Meet You at the Church Steps: A Social History of a Nelson Landmark
Meet You At The Church Steps captures the unfolding social tapestry that has played out on Church Hill and its historic steps since the arrival in November 1841 of the New Zealand Company to establish the colony of Nelson. Published to mark the 2013 centennial of the Cawthron Steps, the ornate granite stairway gifted to the city by philanthropist Thomas Cawthron in 1913, the book also covers the history of the original flight of wooden steps built on Church Hill in 1858. As a landmark of Nelson City and a natural rendezvous point, the Church Steps have borne witness to gatherings of celebration, thanksgiving and commemoration. They have hosted generations of royalty and other VIPs and revelled in the pomp and circumstance of military and civic pageantry. It was on the steps that Nelson farewelled soldiers on their way to war and where it welcomed some of those men home again. They have long been the platform for protest and public demonstration, while also a favourite spot to sit and take in city views. The rich photographic collections of the Nelson Provincial Museum, the Nelson Mail and private collectors, are the core of the book, partnered with newspaper reportage of the events which have played out with the steps as their backdrop. The call "I'll meet you at the Church Steps" continues to echo across generations.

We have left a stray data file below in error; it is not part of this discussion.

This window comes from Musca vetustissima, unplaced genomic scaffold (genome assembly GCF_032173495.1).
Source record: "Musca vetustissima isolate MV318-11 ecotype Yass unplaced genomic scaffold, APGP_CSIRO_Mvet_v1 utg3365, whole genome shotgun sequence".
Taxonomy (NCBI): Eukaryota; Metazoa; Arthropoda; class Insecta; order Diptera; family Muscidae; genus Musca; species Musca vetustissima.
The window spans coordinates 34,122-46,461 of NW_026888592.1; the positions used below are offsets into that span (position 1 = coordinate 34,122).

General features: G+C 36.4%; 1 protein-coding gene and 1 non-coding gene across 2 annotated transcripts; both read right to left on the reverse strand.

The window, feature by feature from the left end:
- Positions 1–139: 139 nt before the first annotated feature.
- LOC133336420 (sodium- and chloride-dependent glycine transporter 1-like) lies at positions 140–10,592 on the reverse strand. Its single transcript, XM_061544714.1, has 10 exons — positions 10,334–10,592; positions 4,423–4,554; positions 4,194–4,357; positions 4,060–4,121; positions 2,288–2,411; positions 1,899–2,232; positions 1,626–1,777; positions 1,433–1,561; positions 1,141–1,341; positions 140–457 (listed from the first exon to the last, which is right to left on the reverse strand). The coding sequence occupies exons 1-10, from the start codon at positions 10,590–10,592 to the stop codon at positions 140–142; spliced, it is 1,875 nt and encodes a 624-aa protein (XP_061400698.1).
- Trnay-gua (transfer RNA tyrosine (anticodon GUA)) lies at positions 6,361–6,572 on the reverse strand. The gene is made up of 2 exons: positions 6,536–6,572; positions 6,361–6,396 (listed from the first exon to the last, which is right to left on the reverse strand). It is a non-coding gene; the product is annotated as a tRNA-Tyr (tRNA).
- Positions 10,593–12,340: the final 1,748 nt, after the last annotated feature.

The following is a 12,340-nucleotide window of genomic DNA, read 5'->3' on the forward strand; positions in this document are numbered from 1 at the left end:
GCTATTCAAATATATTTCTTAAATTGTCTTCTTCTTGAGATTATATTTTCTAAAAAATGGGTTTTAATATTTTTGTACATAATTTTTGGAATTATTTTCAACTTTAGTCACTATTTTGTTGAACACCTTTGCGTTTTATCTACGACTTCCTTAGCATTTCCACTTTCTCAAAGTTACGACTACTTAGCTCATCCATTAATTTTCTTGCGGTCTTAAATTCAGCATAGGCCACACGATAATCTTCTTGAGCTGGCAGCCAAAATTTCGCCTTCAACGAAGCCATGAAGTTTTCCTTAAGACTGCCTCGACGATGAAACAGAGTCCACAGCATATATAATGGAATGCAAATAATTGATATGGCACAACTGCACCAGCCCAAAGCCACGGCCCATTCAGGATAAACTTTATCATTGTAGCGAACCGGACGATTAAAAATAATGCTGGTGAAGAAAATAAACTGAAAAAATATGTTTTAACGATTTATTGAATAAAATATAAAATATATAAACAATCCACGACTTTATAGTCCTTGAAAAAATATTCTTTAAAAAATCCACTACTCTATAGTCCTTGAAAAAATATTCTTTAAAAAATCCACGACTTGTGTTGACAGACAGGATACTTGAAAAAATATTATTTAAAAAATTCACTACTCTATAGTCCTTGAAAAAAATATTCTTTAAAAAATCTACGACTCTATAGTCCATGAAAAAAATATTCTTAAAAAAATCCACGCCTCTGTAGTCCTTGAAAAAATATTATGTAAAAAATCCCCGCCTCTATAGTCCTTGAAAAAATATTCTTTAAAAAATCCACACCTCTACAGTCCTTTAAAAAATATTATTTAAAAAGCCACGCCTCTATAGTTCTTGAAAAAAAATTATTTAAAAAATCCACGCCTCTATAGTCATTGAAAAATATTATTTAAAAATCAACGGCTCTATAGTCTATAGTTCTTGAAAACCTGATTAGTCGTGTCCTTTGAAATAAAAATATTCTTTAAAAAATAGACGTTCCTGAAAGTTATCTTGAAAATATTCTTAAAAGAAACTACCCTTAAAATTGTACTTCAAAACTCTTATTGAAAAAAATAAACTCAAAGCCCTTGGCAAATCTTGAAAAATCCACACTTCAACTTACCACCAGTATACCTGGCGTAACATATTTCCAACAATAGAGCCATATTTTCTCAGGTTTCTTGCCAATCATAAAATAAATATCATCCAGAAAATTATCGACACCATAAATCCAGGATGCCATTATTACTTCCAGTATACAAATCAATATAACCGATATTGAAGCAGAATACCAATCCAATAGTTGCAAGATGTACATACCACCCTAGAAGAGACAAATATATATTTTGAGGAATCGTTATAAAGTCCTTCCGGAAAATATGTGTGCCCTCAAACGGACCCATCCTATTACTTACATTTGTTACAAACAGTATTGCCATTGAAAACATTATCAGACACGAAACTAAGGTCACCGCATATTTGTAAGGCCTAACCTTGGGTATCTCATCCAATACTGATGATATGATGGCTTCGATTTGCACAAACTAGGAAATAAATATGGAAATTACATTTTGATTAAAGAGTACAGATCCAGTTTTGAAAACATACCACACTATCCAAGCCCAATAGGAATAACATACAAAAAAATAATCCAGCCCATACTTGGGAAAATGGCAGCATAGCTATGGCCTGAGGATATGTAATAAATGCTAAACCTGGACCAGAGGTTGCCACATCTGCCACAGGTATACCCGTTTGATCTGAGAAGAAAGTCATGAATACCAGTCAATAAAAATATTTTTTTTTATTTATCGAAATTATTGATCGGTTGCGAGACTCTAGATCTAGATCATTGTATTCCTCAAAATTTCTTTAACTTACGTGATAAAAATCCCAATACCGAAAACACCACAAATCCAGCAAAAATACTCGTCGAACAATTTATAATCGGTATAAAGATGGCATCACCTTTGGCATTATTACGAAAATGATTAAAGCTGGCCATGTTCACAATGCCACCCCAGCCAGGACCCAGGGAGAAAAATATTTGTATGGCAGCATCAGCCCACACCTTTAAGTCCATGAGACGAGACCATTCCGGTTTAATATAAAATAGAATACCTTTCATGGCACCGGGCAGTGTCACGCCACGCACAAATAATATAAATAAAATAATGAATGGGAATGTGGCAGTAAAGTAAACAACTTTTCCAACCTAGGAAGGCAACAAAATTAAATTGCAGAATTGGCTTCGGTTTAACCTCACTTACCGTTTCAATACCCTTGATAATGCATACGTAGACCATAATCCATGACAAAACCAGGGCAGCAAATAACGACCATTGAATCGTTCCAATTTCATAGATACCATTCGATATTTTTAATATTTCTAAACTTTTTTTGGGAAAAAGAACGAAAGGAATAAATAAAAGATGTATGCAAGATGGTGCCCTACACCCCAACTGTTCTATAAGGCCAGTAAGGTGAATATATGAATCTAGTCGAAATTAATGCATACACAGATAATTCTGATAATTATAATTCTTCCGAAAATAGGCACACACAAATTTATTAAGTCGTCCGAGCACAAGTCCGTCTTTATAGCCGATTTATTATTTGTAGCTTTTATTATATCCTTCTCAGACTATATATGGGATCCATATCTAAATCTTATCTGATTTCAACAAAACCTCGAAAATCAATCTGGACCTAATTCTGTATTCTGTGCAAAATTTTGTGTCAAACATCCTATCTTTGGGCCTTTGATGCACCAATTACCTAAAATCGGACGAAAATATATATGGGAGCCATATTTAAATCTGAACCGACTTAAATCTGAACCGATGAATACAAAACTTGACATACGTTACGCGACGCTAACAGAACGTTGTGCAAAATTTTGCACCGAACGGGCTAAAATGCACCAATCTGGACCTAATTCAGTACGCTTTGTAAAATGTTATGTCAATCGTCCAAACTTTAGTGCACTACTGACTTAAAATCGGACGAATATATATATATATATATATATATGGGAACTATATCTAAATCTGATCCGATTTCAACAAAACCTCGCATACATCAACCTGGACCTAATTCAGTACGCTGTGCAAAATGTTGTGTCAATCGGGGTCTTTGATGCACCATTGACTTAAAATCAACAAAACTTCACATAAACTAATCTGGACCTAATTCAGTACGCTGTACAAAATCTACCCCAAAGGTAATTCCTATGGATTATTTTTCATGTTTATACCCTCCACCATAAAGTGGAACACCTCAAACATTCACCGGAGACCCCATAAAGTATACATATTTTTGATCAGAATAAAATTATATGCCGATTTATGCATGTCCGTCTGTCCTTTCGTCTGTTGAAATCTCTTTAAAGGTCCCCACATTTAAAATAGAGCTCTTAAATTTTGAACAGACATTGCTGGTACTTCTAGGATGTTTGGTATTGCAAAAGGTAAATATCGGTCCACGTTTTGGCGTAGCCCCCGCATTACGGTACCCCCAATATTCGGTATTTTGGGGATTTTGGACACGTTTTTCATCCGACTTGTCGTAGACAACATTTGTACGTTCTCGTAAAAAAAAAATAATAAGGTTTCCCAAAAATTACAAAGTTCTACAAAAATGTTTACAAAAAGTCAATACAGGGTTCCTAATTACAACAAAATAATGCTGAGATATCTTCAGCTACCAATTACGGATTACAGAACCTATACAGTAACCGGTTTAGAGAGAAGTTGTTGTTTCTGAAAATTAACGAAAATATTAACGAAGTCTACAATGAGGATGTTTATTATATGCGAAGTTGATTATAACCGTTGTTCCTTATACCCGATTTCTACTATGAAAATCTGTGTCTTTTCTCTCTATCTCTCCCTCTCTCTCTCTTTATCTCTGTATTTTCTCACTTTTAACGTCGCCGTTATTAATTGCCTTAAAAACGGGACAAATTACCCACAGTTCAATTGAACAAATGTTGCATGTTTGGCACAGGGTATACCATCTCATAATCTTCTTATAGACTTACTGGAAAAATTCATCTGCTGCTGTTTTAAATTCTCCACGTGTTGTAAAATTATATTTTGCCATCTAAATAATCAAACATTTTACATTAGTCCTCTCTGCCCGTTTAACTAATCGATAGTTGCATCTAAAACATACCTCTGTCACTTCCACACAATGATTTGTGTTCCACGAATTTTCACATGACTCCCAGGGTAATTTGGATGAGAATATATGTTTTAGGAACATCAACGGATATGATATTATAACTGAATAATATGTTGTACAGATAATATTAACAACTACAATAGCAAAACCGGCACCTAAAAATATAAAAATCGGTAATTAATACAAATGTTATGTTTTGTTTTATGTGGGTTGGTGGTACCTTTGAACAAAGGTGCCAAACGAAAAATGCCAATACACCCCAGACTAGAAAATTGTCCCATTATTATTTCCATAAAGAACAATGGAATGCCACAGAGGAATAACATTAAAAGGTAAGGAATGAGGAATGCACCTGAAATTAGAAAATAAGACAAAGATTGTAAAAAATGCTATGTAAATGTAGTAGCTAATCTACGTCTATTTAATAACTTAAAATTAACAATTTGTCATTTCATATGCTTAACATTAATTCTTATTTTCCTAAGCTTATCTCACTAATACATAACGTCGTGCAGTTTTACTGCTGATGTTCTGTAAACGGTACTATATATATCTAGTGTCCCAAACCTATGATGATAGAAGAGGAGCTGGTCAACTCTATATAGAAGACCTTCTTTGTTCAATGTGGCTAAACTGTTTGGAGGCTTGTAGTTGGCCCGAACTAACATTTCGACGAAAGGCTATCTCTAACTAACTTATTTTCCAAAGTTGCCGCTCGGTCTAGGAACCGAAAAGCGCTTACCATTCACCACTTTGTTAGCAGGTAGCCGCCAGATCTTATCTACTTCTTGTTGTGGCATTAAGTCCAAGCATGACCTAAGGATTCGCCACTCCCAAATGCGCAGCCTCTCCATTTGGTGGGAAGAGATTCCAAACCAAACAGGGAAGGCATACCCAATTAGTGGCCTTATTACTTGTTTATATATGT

Nelson historian Karen Stade has researched and written a number of local histories, including Appo Hocton, New Zealand's First Chinese Immigrant, Nelson 1842-1920, and The School by the Sands, A Century of Tahunanui School, 1908-2008. As a journalist she wrote history columns published in the Nelson Evening Mail/ Nelson Mail and was involved in the research and writing of the initial stories for the Top of the South Island history website, The Prow (www.theprow.org.nz). Karen has also worked on exhibitions for the Nelson Provincial Museum, including Appo Hocton, and in August 2013 was curator of Kiwi Keith, Portrait of a PM, an exhibition on former Prime Minister Sir Keith Holyoake. Working in partnership with Karen Price, their history of Nelson's Italian community is due to be published in 2014. As President of the Nelson Historical Society, Karen is also working with the Nelson Provincial Museum on the region's World War I centennial commemorations.